Doug Creamer: The Wisdom of DECA
I went to my last State DECA Competition as a teacher last week. DECA is an organization for Marketing students. I have been an active sponsor for the club for my entire career. DECA allows the students to compete, develop leadership skills, become more civic minded, and have social interactions not only with their peers, but with professionals as well.
DECA members compete on the district, state, and international levels. In my career, I have been able to take students to the international DECA conference five times. We qualified a number of other times but were unable to attend for various reasons. It’s exciting to see your students make it up on the big stage at the state conference. This year two students made it on the stage, and they came off with the biggest smiles.
DECA trips give me and my students an opportunity to get to know each other in a greater way. This year I took my students to Olive Garden, where we shared a great meal and lots of laughs. We played some games and asked each other some questions. It is interesting to listen and learn about what the next generation thinks. I enjoy spending time with my students.
For a number of years I have worked with the state officer election process. I give the candidates a test and then help the screening and nominating committee as they interview the candidates. The committee does a great job assessing the strengths and weaknesses of the various candidates. Each year as I listen to these young people I find renewed hope for the next generation.
Each year I get a few moments alone with all the candidates right before they take their test. I tell them they have succeeded no matter whether they win or lose. They put themselves on the line. I also tell them about the time I ran a state officer. It was a close race that year. I might embellish the story just a little each year as I tell it. Several current and past state officers told me how much they enjoyed the story, so I told it again.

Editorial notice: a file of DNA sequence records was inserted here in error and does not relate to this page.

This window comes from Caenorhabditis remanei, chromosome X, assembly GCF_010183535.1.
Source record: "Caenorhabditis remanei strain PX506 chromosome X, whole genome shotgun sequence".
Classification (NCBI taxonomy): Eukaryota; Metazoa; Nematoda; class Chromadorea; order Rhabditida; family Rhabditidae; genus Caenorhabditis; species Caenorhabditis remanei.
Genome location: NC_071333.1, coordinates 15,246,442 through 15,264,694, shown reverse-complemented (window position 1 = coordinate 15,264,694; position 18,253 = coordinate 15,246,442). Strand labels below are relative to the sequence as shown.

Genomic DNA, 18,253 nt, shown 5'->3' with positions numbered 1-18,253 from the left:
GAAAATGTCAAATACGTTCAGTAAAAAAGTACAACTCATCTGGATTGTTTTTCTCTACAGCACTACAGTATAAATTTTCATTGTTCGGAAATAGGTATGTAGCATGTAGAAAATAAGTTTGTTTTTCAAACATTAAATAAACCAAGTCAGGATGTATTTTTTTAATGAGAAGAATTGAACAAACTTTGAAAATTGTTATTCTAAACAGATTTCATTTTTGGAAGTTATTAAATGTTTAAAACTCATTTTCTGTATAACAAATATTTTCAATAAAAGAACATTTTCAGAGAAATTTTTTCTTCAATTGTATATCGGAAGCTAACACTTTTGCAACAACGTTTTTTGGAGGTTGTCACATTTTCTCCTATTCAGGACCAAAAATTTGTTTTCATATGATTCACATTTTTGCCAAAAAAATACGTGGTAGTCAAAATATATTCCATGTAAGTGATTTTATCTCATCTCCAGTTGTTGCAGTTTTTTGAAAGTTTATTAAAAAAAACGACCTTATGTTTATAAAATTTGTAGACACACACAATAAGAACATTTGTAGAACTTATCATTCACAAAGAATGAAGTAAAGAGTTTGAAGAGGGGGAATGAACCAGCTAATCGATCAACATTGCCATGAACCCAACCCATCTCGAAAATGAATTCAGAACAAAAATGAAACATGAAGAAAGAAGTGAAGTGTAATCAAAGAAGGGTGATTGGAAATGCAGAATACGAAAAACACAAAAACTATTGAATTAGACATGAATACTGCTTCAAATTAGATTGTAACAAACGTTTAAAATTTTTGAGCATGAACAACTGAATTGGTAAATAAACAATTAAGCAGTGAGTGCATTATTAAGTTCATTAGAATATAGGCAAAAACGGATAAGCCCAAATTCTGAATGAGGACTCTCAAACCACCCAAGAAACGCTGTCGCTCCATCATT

I cherished and enjoyed this year’s DECA conference. I took a great group of students who made me proud to be an East Davidson Golden Eagle. It was fun to go and see some old DECA friends. As I looked around I realized that I have become one of the older ones. How did that happen? I don’t feel older, but maybe just a little bit wiser.
I want to be a wise person not only in my professional life, but also in my spiritual life. As I consider how I got wiser professionally, I realize that I always found people who were better than me and hung around them. I tried to glean…OK, steal, any good idea I could from them. I wanted to take advantage of their experience. I realize that if I want to grow spiritually, I am going to have to do the same thing.
I know we can all grow on our own. I believe great growth can come when we are willing to submit and get under some great teachers. I have been fortunate to have some great pastors who shared their personal experiences. If we can acquire their experiences, we can save ourselves from having to learn the tough lessons they learned. If we will listen and apply the scriptures in the way they teach us, we can become wise.
Wisdom doesn’t always come with age. We have to glean it by listening and applying the lessons presented to us. The Bible is full of wisdom, but unless we apply it to our lives it is useless. God wants us to succeed and to have a good trip through life. But there is much we have to learn. I want to surround myself with friends who push me to live up, and to reach my highest potential. I want to garner the wisdom from those who have the scars of experience. I want to choose to grow in wisdom, knowledge and insight.
I encourage you to consider carefully who surrounds you. Do the people you call friends have your back? Do they want the best for you? Do they see your potential and try to draw it out of you? Do they encourage you and lift you up when you are down? Are they wise and are they willing to share their wisdom and insight? The choice is yours to reach your greatest potential.
Contact Doug at email@example.com